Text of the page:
The principle of knowledge sharing is fundamental to CCS demonstration programmes for accelerating technology development and reducing costs. The know-how and learning from these projects is often a balance between commercial and environmental preservation. However, accelerating the understanding of CCS projects will gain trust by global communities from both the public and companies involved.

A prime example of a leading carbon capture project is Technology Centre Mongstad (TCM), which is using aspenONE software at the world’s largest industrial-scale facility for testing and improving CO2 capture technologies.

TCM uses Aspen Plus® and Aspen IP.21® for planning, follow-up and verification of test programs and results. TCM’s use of the Aspen Plus and Aspen IP.21 product families shows that process manufacturers can reduce carbon emissions more economically, resulting in lower plant operating costs and reduced environmental impact.

TCM is owned by the Norwegian Government and leading global energy companies. TCM’s goals are to: 1) test, verify and demonstrate CO2 capture technology owned and marketed by vendors, 2) reduce costs, technical, environmental and financial risks, 3) encourage the development of the market for CO2 capture technology, and 4) aim at international deployment.

aspenONE software enables process industry companies to optimise their engineering, manufacturing and supply chain operations. As a result, the world’s leading manufacturers are better able to increase capacity, improve margins, reduce costs and become more energy efficient.

The market-leading Aspen Plus process simulator, part of the aspenONE Engineering software suite, helps process manufacturers to model, track and reduce CO2 emissions. The software can transform greenhouse gas emissions from a challenge to an opportunity.

As process manufacturers face increasing regulatory requirements, emissions penalties and rising operating costs, manufacturers can turn these challenges into business advantage through reduced energy and emissions costs and by enabling the creation of alternative fuel sources from the emissions.

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For example, they can use Aspen Plus to create better carbon capture and biofuel process models powered by the most comprehensive physical property database. Improved amine solvent models enable users to make closer process predictions. With the new Aspen Plus models, customers can improve their designs and optimise them for energy use and carbon loading.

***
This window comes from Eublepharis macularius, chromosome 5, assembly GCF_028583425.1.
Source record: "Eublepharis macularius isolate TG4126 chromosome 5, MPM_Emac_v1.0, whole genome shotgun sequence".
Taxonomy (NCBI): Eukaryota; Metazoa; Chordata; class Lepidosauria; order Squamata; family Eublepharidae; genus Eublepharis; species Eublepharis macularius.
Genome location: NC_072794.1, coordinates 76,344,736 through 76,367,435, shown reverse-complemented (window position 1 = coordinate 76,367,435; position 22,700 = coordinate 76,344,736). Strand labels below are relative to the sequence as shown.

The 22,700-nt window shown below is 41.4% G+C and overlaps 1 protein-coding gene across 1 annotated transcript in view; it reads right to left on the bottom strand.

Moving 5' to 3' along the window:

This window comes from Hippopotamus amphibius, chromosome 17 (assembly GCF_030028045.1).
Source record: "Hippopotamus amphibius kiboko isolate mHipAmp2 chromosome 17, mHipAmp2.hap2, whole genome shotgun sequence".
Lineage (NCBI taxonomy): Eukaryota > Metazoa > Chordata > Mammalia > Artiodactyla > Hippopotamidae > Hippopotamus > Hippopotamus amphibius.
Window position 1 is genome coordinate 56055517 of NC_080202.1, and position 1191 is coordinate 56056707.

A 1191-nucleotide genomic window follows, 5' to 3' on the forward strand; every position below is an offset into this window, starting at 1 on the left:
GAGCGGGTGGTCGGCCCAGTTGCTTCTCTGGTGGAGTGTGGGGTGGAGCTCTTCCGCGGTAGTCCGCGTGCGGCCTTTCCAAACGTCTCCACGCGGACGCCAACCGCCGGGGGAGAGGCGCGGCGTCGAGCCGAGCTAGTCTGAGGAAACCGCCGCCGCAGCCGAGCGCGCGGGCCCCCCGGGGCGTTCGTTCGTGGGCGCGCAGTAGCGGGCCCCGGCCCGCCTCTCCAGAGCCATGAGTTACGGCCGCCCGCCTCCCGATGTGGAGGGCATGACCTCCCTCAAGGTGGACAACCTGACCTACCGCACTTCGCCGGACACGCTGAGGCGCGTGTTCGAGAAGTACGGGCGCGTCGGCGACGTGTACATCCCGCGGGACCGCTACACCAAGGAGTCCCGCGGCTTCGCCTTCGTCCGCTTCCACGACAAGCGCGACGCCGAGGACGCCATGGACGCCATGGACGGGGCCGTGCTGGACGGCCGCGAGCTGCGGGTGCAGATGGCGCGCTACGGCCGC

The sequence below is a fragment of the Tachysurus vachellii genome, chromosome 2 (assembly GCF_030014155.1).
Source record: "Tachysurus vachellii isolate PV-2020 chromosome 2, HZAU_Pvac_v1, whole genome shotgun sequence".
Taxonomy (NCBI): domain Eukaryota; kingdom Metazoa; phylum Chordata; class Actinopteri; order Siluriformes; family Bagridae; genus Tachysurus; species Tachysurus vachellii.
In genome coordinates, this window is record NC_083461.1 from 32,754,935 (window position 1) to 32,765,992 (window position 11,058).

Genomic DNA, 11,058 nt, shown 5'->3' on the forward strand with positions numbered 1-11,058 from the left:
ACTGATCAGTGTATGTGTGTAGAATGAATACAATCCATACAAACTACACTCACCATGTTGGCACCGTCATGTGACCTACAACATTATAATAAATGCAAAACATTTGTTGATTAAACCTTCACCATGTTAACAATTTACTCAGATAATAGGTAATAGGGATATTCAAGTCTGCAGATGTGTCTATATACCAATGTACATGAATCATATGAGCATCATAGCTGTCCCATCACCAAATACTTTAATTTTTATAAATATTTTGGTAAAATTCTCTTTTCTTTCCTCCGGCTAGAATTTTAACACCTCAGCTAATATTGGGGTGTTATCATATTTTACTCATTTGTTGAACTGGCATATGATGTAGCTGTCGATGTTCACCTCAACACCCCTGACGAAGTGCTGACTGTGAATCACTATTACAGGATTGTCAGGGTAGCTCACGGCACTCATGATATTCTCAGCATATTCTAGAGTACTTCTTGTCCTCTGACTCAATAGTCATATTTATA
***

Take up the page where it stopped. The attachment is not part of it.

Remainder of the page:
Carbon and energy management software helps companies to understand the complexity that sustainability signifies and facilitates the business toward long-term stability. According to a recent report published by Forrester on The Evolution Of Enterprise Carbon And Energy Management Software (2010): In the global market, the estimate for the Software category was at $395 billion of information and communications technology (ICT) purchases.

The report identifies that the key drivers are spearheaded by cost and efficiency improvement opportunities and reflects the fact that companies are more comfortable with finance-led initiatives. A rapid return on investment is the primary driver and sustainability improvements are considered as a ‘positive by-product’.

Uncertainty still remains about how carbon legislation will evolve and its impact on the oil markets around the globe, including the refining industries. Costs for manufacturers governed by carbon initiatives across the regions are likely to increase. The European Union and the United States have recognised the need to enforce higher efficiency standards without affecting competitiveness.

Compliance for companies could mean the implementation of new operational procedures leading to greater complexity. Software applications, therefore, can help define a company’s sustainability strategy and provide transparency into their carbon footprint.

The ability to now measure energy consumption and related carbon emissions means that firms can monitor the sustainability strategy in tangible terms. The ground-breaking work conducted at the TCM test facility will also help the process industries produce commercially viable carbon capture methods on a broad scale.

It has demonstrated how process engineers can effectively model carbon capture systems, predict and reduce emissions using aspenONE optimisation software. This results in tremendous benefits for process manufacturers and the environment. Business value derives from developing effective energy and carbon management capabilities for applied across operations and the supply chain.

Organisations with a structured strategy to improve energy and carbon management across operations and the supply chain will optimise assets, reduce emissions and become government and industry compliant. With advanced technology, carbon capture initiatives play an integral role in demonstrating environmental benefits and economic viability in the process industries.